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United States v. Vega

IN THE UNITED STATES DISTRICT COURT FOR THE EASTERN DISTRICT OF CALIFORNIA


June 23, 2009

UNITED STATES OF AMERICA, PLAINTIFF,
v.
JESUS FERNANDO VEGA, LUIS MANUEL SANCHEZ-ACESVS, CRISTOBAL L. NAVARRO JOSE MEZA PORTILLO, DARIUS LOUIS, DANIEL ROSALES DEFENDANTS.

The opinion of the court was delivered by: Gregory G. Hollows United States Magistrate Judge

ORDER

Introduction and Summary

Defendant Darius Louis has requested that the statements of his indicted co-defendants, including the one in particular that he knows of (Jesus Fernando Vega), be produced to him as information "material to the defense."

For the reasons set forth below, the court orders production of all statements made by active, co-defendants for whom plea bargains which contemplate testimony have not been agreed upon.

Background

Louis was indicted for the first time in this case in a second superseding indictment which alleged in Count 1 a conspiracy to distribute cocaine. The term of the conspiracy was rather short -- February 23, 2006 through March 3, 2006. According to the parties, a video statement was taken of Vega by government officials on or about July 29, 2006. The docket indicates that this statement was taken approximately nine months prior to the initial indictment in this case (April 26, 2007). Louis has not seen the statement, but believes that it likely contains information "material to the defense." He also guesses that additional statements of other co-defendants were taken.

At hearing the court inquired (carefully) about Vega's status as a defendant, i.e., had he made a plea bargain which contemplated any testimony. Apparently, no agreement has been reached, nor does the court have knowledge whether any agreement was even attempted. The court is unsure of the circumstances under which Vega's July 29, 2006 statement was made.

Issue

The government does not contend that the Vega statement is immaterial with respect to defendant Louis. And, information "material to the preparation of the defense," Fed. R. Crim. P. 16(a)(1)(F)(iii), may well include inculpatory material. United States v. Marshall, 132 F.3d 63, 67-68 (D.C. Cir. 1998).*fn1 The only issue is whether Rule 16(a)(2) which precludes discovery of statements of "prospective government witnesses" because of the Jencks Act applies to the statements of co-defendants prior to their entering into any type of agreement to testify on behalf of the government.

Discussion

The government is correct in asserting that the statements of prospective government witnesses, whether or not the government chooses to call them, are not discoverable under Rule 16. United States v. Mills, 810 F.2d 907, 910 (9th Cir. 1987). See also United States v. Cadet, 727 F.2d 1453, 1469 (9th Cir. 1984); United States v. Mills, 641 F.2d 785, 789-90 (9th Cir. 1981). But this assertion begs the issue. It can never be said that a non-cooperating, indicted defendant is a "prospective government witness" because the Fifth Amendment to the Constitution makes the government calling of such a witness an impossibility.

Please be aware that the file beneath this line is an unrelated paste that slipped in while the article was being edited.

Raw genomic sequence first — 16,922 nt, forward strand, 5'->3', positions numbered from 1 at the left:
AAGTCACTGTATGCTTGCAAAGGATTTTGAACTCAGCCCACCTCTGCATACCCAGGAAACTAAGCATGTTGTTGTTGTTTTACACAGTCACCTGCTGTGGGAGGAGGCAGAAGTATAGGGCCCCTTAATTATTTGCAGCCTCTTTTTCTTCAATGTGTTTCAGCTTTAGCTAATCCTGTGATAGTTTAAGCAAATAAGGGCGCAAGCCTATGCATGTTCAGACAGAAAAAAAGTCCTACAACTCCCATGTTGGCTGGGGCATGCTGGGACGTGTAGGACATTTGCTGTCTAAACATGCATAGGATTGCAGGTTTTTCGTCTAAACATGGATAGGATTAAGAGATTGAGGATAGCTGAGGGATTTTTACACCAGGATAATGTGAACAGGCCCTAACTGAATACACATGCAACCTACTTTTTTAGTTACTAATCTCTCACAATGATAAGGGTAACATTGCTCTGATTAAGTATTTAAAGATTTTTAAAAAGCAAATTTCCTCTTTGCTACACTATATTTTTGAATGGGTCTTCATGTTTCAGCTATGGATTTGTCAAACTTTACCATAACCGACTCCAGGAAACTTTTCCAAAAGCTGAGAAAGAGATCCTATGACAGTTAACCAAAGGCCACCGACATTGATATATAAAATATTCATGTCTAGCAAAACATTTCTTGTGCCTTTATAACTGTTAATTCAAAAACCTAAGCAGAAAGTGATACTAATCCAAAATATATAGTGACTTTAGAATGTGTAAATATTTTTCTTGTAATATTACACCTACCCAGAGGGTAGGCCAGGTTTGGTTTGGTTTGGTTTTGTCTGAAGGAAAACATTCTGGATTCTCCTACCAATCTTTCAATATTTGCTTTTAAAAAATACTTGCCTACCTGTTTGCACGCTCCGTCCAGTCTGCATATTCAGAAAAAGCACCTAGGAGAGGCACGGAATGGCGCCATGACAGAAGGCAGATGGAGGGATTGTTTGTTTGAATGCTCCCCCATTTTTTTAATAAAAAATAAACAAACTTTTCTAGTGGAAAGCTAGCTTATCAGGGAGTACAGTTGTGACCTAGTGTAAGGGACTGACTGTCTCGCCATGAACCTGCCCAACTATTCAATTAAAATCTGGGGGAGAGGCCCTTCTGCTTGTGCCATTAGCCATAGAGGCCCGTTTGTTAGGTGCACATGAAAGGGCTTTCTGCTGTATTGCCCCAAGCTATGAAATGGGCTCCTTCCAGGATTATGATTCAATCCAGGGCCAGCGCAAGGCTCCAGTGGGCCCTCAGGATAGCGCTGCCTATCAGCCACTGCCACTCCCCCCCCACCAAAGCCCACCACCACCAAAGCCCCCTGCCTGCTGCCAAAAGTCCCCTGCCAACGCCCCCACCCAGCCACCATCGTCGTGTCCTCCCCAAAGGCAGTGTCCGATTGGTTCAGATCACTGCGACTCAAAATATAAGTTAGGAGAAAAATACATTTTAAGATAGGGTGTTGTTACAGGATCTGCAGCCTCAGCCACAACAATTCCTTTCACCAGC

The court will not read extra discovery preclusions into Rule 16, as the plain meaning of the Rule does not support such additions. If the rulemakers had desired to preclude discovery of all co-defendants' statements, the rulemakers would have dropped "government" from the description of prospective witnesses whose statement could not be discovered, and would have simply precluded discovery of statements by any prospective witness. Nor can it be said that the understood potential danger to government witnesses accruing from pretrial discovery of those witness' statements is applicable to defendants who have made no bargain to testify for the government. The parties cite to no cases precluding discovery of an active defendant's statements, i.e., not a prospective government witness, and the court is aware of none. Finally, the court is not going to find that an active, non-cooperating defendant is a prospective government witness because that defendant might later decide to cooperate and might only then be considered a prospective government witness.

Conclusion

The motion (docket # 139) of defendant Louis for pretrial discovery of all active defendants' statements is granted in part. Discovery is limited to those active-in-this-case defendants who have not presently agreed to testify on behalf of the government if called. Such statements shall be disclosed to defendant Louis within fourteen days of the filed date of this order.


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